New Mexico Attorney General Hector Balderas has joined with public defenders, prosecutors and immigrant advocacy groups in accusing federal authorities of staking out courthouses in the state to unlawfully target and arrest immigrants suspected of civil violations.
In a complaint filed Wednesday in U.S. District Court, the attorneys and advocacy organizations allege the practice is unconstitutional and could have a “chilling” effect on the immigrant community.
The plaintiffs are asking the federal court to freeze U.S. Immigration and Customs Enforcement’s so-called courthouse arrest policy.
Since 2017, ICE has had a policy of arresting people in and near courthouses, including in hallways, parking lots, bathrooms and even within courtrooms, according to the lawsuit.
Experts on immigration enforcement say the practice appears to be steadily increasing, based on anecdotal reports. They argue the fear of being arrested and deported leads many immigrants to opt out of court cases.
The practice also could harm immigrants with legal residency status who are involved in cases that rely on witnesses who are unwilling to come forward due to deportation risks, attorneys say.
The new lawsuit argues many immigrants are too fearful to even make a court appearance to pay fines for minor violations, such as traffic tickets.
“Victims of crime should be allowed to come out of the shadows to assist prosecutors and have their cases heard without interference in the judicial process,” Balderas said in a statement Wednesday. “Federal and state law enforcement must sensibly collaborate to make our community safer.”
ICE spokeswoman Danielle Bennett did not comment on the lawsuit but provided a link to an ICE ”FAQ” site defending the practice.
“The increasing unwillingness of some jurisdictions to cooperate with ICE in the safe and orderly transfer of targeted aliens inside their prisons and jails has necessitated additional at-large arrests, and ICE felt it was appropriate to more formally codify its practices in a policy directive that its law enforcement professionals and external stakeholders can consult when needed,” the website says.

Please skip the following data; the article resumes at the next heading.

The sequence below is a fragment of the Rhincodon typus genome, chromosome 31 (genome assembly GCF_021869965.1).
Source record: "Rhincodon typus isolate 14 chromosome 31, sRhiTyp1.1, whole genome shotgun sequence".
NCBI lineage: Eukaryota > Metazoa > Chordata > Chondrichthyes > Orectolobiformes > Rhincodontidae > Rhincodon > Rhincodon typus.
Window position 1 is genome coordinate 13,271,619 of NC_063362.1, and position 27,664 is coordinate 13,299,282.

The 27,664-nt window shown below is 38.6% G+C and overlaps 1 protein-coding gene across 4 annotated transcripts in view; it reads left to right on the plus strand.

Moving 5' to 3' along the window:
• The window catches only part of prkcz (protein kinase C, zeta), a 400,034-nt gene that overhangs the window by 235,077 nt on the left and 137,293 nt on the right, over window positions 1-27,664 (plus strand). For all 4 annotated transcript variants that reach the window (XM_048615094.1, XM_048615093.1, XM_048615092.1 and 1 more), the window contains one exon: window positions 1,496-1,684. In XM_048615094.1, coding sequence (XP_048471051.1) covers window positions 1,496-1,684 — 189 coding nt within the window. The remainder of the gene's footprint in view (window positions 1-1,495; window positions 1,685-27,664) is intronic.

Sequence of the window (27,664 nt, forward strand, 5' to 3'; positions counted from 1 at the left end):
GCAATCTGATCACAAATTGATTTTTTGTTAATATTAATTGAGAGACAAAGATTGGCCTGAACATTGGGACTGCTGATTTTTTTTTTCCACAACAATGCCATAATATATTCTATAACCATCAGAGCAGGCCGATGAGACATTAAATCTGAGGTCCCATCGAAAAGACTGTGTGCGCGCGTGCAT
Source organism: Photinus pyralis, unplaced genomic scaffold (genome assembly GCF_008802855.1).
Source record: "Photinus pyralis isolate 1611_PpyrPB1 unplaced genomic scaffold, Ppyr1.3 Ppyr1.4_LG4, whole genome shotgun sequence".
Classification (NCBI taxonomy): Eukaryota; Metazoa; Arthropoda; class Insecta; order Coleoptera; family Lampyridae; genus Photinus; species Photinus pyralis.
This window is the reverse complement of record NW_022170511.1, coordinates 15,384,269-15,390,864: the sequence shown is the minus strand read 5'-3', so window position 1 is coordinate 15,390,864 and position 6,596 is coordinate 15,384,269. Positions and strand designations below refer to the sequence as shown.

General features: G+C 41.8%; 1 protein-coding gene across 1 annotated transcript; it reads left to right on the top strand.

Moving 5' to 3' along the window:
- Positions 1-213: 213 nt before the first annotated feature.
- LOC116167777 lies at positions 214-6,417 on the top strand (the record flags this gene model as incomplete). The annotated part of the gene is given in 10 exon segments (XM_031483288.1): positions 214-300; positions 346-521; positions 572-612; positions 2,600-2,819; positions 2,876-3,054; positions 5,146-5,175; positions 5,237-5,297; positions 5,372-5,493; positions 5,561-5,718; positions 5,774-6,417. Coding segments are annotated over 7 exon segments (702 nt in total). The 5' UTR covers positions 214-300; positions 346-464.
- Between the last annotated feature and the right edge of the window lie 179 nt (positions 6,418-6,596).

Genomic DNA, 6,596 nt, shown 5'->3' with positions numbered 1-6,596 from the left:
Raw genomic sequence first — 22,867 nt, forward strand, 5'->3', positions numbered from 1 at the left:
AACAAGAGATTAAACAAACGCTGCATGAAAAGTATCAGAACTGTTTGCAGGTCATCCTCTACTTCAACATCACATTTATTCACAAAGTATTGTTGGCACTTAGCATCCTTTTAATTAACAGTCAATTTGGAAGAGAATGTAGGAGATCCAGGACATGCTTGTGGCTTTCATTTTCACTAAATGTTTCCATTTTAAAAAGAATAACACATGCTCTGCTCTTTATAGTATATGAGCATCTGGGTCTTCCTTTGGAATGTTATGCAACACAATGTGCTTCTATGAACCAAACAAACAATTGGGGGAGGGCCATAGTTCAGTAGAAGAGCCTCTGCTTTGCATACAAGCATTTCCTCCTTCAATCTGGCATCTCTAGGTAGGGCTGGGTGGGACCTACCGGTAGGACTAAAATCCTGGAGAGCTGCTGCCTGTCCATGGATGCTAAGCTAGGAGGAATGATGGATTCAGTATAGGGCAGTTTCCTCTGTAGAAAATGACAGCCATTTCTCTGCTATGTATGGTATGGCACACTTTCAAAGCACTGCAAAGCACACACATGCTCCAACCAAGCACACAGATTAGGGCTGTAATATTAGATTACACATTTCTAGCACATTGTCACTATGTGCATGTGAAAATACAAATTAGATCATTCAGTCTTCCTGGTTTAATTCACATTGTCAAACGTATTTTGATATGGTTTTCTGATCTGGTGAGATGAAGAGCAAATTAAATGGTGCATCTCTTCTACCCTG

ICE argues it does not make civil immigration arrests indiscriminately. The website says the agency targets undocumented immigrants within courthouses who have criminal convictions, pose national security or public safety threats, or have violated deportation orders.
Still, the lawsuit argues the policy “undermines the administration of justice in New Mexico.”
Along with Balderas, the plaintiffs include the First Judicial District Attorney’s Office, the state Law Offices of the Public Defender, the New Mexico Faith Coalition for Immigrant Justice, Enlace Comunitario and El Centro de Igualdad y Derechos.
Maria Martinez Sanchez, a lawyer for the American Civil Liberties Union of New Mexico and an attorney involved in the lawsuit, said her organization has tracked 30 to 40 arrests of undocumented immigrants who were at, en route to or leaving a courthouse in the state.
Such arrests have taken place primarily in Albuquerque, Martinez said, but also have occurred in Santa Fe and Taos.
ICE agents typically have no probable cause or warrant signed by a judge prior to making an arrest, Martinez said. “We don’t know how ICE is actually targeting people and who they’re singling out.”
Martinez said one goal of the lawsuit is to learn through the evidence-sharing process whether ICE agents are racially profiling to find suspected undocumented immigrants.
In addition to seeking an order for ICE to halt the practice, the complaint asks the court to declare the policy unconstitutional and to award court fees and attorney costs to the plaintiffs.